This one is a peculiar choice for me but, here it is.
A Monk’s Guide to a Clean House and Mind by Shoukei Matsumoto
Cleanliness is next to enlightenment. In this Japanese bestseller, a Buddhist monk explains the traditional cleaning techniques that will help cleanse not only your house – but your soul.
‘We remove dust to sweep away our worldly desires. We scrub dirt to free ourselves of attachments. We live simply and take time to contemplate the self, mindfully living each moment. It’s not just monks that need to live this way. Everyone in today’s busy world today needs it.
The Zen sect of Buddhism is renowned for the cleanliness of its monks, but cleaning is greatly valued in Japanese Buddhism in general as a way to cultivate the mind. In this book, I introduce everyday cleaning methods typically employed in temples, while sharing what it’s like to be a monk in training.
This book will improve the condition not just of your own mind, but also the people around you. I hope readers will discover that cleanliness is an opportunity to contemplate oneself.’
The most unusual self-help book of 2018 … There is something surprisingly calming about just reading the book, hearing Matsumoto’s simple instructions and admiring the clean pen drawings of Japanese sandals and brooms (Jane Fryer Daily Mail)
About the Author
Shoukei Matsumoto is a Buddhist monk at the Komyoji Temple in Tokyo, Japan. Since entering the Temple in 2003, his days begin with cleaning. Cleaning is greatly valued in Japanese Buddhism as a way to cultivate the mind. In this book, a bestseller in Japan and Europe, Shoukei Matsumoto offers up the cleaning practices of Buddhist monks, to help us all live simply and mindfully in each moment.
Here an article on Shoukei Matsumoto that you might find interesting:
Thanks to NetGalley and to Penguin UK for providing me an ARC copy of this book that I freely chose to review.
Sometimes I read the title and the description of a book in one of my favourite genres and it is intriguing enough or it has something that makes me want to read it. But sometimes I see a book that is completely different to what I normally read but still, it seems to call me and this is one of those books.
As I am about to move (houses and countries), I thought a book about cleaning (not only our houses but also our minds) might be an asset. And, oh boy, was I right!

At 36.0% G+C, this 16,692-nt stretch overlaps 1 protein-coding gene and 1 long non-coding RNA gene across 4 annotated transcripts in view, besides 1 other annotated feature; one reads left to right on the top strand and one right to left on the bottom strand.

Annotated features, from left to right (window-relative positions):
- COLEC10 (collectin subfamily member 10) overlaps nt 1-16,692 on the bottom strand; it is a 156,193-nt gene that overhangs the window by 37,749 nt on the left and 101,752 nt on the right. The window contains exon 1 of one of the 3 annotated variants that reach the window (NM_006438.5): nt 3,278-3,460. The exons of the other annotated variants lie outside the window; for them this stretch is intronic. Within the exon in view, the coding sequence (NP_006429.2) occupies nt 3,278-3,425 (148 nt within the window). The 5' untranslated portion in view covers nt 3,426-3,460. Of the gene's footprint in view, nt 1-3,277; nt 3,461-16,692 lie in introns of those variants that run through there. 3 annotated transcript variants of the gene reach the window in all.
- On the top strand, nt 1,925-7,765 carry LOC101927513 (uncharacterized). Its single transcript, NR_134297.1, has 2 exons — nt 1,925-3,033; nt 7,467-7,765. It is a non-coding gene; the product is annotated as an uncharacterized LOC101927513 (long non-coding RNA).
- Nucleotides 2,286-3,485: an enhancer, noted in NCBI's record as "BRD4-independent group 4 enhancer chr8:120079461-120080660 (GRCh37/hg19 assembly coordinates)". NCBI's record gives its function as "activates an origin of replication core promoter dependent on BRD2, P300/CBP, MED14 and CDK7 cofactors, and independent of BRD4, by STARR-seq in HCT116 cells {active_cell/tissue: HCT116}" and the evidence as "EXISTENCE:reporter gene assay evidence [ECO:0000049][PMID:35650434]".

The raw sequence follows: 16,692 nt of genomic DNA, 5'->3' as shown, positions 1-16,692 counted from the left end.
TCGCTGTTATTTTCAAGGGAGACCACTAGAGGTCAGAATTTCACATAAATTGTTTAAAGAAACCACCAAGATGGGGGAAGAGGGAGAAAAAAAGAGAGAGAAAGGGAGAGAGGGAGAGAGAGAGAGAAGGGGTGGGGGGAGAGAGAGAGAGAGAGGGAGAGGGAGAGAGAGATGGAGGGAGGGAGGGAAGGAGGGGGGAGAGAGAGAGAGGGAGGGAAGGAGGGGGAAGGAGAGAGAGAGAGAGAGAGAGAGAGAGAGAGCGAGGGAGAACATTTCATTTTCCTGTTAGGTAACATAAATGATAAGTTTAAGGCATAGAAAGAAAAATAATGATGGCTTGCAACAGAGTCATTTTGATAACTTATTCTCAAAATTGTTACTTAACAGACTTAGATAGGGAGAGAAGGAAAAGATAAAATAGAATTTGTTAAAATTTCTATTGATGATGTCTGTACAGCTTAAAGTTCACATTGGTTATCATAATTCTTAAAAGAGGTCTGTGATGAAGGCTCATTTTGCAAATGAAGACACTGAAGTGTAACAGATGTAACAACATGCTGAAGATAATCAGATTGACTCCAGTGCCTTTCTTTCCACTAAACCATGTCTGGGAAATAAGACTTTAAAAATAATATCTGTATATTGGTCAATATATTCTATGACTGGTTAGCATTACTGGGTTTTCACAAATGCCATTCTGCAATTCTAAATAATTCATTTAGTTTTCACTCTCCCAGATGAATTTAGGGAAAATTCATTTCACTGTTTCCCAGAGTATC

This book does what it says on the tin. I can’t guarantee you that you’ll end up cleaning more if you read it, but I’d be surprised if it doesn’t make you think about the process.
I don’t know how accurate a translation of the original this is, but I loved the simple style of writing. Although the sentences are not elaborate or complex, and the ideas it contains seem extremely simple, they are beautiful in their simplicity and unassuming. This is not a book of advice that will quote analytics, statistics, and numbers of followers. It just explains what life for Zen monks living at a temple is like, and explains their philosophy.
I am not very house-proud and I can’t claim to spend a lot of time cleaning (and even less thinking about cleaning), but there are some chores that I do enjoy, and some whose mechanics can free my mind and make me forget the things around me. Although this is not what the book is about (it is a way of life and it is very specific and ordered), I think most of us will identify with some of the thoughts behind it.
The book highlights the importance of respecting nature, our bodies, our possessions (and we don’t need many), all life, and each other. It is a short book and it is also a relaxing read that will make you look at things differently and give you some pause. And, as I said, you don’t need to be big on cleaning to enjoy it.
I thought I’d share some examples of passages I highlighted from the book, so you can get an idea of what to expect:
I hope you enjoy applying the cleaning techniques introduced here in your home. There’s nothing complicated about them. All you need is a will to sweep the dust off our heart.
‘Zengosaidan’ is a Zen expression meaning that we must put all our efforts into each day so we have no regrets, and that we must not grieve for the past or worry about the future.
It goes without saying that dust will accumulate in a home that is never cleaned. Just as you have finished raking the leaves, more are sure to fall. It is the same with your mind. Right when you think you have cleaned out all the cobwebs, more begin to form. Adherence to the past and misgivings about the future will fill your head, wresting your mind from the present. This is why we monks pour ourselves heart and soul into polishing floors. Cleaning is training for staying in the now. Therein lies the reason for being particular about cleanliness.
I hate ironing. I must say that after reading this I know what I’ll think about when I have to iron something from now on:
How to Iron. When ironing, visualize yourself ironing out the wrinkles in your heart.
By letting go of everything, you can open up a universe of unlimited possibilities.
A lovely book, a deep book, and a simple book. I kept thinking of friends and relatives who might enjoy/benefit from it (and I don’ t mean because of the state their houses are in!). And I am sure many of you would enjoy it too. Just try it and see.
Thanks to the author and translator, to NetGalley, and to Penguin UK for the book, thanks to all of you for reading, and remember to like, share, comment, click, and REVIEW!
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